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Matt Smith

Matt Smith

Taking a voyage across the world of energy with ClipperData’s Director of Commodity Research. Follow on Twitter @ClipperData, @mattvsmith01

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Oil Continues To Rally As Short-Covering Continues

Eighty-three years after the board game Monopoly was invented, and oil prices are not represented by the iron (they are not flat), nor by the hat (there appears no lid). Instead they are represented by the car, as the market is trying to accelerate higher once more. Hark, here are eight things to consider on this first Monday in March:

1) After the first-week-of-the-month data deluge, we get the usual dearth of economic data this week. Fortunately for us commodity-focused folks, we get key monthly reports from the EIA and IEA to keep us entertained.

Today we get the monthly EIA drilling productivity report, which should show production in the Permian basin holding up, while Eagle Ford and Bakken continue their decline. Tomorrow sees the EIA Short Term Energy Outlook, with insights into future U.S. production. We then have to wait until Friday before the IEA’s monthly oil market report, in which we will likely hear about the ongoing imbalance in the global market (regardless of what price action is doing). OPEC’s monthly report is not on deck until next Monday. Related: Ultra-Bearish Headlines As A Contrarian Signal For Oil

2) Oil prices are starting the week on the front foot, as the latest CFTC data highlights the ongoing theme of an unwinding of record short positions in the market. Short positions dropped in Friday’s data by 15 percent, or 25,639 contracts. Hark, this is the biggest drop in ten months. As the chart below illustrates, short positions are now at their lowest level since last November at 150,718 contracts. Nonetheless, although net longs increased because of the reduction in shorts, long positions actually edged lower; speculators are not necessarily turning crazy bullish on WTI…they are just turning less bearish.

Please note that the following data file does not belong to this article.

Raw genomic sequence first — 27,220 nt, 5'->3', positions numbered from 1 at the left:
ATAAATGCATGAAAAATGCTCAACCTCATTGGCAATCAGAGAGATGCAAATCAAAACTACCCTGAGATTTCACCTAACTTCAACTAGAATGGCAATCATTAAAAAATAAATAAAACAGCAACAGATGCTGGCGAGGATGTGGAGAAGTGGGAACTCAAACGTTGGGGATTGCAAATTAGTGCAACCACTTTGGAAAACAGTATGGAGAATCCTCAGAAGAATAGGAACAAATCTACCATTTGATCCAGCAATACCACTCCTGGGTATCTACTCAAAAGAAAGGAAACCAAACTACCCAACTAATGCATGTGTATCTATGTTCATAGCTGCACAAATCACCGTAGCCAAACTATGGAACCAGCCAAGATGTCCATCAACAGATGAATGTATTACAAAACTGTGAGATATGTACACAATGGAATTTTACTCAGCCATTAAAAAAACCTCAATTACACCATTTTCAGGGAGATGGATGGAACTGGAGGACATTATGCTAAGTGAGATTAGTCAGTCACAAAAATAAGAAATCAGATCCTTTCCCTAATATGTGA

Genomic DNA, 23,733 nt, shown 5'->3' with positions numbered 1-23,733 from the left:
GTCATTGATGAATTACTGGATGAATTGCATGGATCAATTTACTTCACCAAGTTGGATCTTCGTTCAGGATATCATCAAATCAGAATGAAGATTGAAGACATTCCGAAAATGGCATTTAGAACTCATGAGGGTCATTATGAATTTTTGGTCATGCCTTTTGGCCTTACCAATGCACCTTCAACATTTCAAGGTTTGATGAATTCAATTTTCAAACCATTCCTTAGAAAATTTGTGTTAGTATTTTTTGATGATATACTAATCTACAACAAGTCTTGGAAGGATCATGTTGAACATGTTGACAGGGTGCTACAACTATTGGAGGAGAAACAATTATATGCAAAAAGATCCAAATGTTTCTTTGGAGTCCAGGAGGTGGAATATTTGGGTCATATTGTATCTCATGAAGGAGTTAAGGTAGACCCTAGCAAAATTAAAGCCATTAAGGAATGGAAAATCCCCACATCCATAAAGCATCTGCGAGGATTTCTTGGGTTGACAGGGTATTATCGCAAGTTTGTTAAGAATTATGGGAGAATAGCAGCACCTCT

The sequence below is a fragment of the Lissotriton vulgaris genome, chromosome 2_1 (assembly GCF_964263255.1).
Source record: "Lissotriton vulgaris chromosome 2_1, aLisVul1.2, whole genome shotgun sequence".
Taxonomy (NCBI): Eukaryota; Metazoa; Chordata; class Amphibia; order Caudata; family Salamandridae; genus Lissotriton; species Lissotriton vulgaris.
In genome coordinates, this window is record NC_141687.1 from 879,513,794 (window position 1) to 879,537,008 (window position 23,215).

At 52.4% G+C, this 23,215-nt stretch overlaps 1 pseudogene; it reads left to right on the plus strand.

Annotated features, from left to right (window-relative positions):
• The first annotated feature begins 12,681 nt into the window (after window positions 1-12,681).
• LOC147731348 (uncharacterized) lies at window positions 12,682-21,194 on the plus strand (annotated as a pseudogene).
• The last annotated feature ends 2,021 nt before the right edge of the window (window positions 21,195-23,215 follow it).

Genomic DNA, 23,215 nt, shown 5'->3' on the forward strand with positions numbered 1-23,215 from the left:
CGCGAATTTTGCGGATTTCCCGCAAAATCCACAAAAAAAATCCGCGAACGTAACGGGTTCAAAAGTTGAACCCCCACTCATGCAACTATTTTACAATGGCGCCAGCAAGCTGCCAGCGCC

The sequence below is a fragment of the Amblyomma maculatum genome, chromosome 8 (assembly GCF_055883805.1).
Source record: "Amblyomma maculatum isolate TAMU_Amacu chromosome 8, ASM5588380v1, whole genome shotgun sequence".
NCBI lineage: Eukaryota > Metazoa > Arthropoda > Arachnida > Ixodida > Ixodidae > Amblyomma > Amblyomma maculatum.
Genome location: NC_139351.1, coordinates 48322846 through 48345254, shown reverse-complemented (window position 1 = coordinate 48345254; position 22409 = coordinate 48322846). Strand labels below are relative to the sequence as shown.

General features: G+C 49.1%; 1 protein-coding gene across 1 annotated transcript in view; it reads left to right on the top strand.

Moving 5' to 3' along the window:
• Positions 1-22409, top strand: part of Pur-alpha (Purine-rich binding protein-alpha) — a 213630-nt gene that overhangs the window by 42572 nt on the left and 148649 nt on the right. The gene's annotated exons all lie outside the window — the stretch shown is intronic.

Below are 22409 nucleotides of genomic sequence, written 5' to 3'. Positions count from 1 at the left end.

(Click to enlarge)

3) Financial positioning in Brent continues to be much more constructive, with ICE data showing the net long position for Brent has increased to a new record:

(Click to enlarge)

4) Azerbaijan has been the latest oil producer to join the chorus of those willing to freeze their oil production to support prices. And much like the rest of the chorus, it is a token gesture given Azerbaijan’s oil production is in decline. It produced 830,000 barrels per day in January, down 4 percent on year-ago levels, while production this year is forecast to drop even further. Related: 3 Metrics on Picking Stocks in a Low-Growth Environment

5) It is amazing to consider that U.S. natural gas prices are reaching new 17-year lows at the same time that U.S. LNG exports are just getting going. The map below from the EIA illustrates the various stages of the projects that are underway in the U.S. In addition to Sabine Pass, which is the first terminal to start exporting LNG, there are a number of other terminals which are under construction: Cove Point, Maryland (0.82 Bcf/d), Corpus Christi, Texas (2.14 Bcf/d), Cameron, Louisiana (1.7 Bcf/d) and Freeport, Texas (1.8 Bcf/d).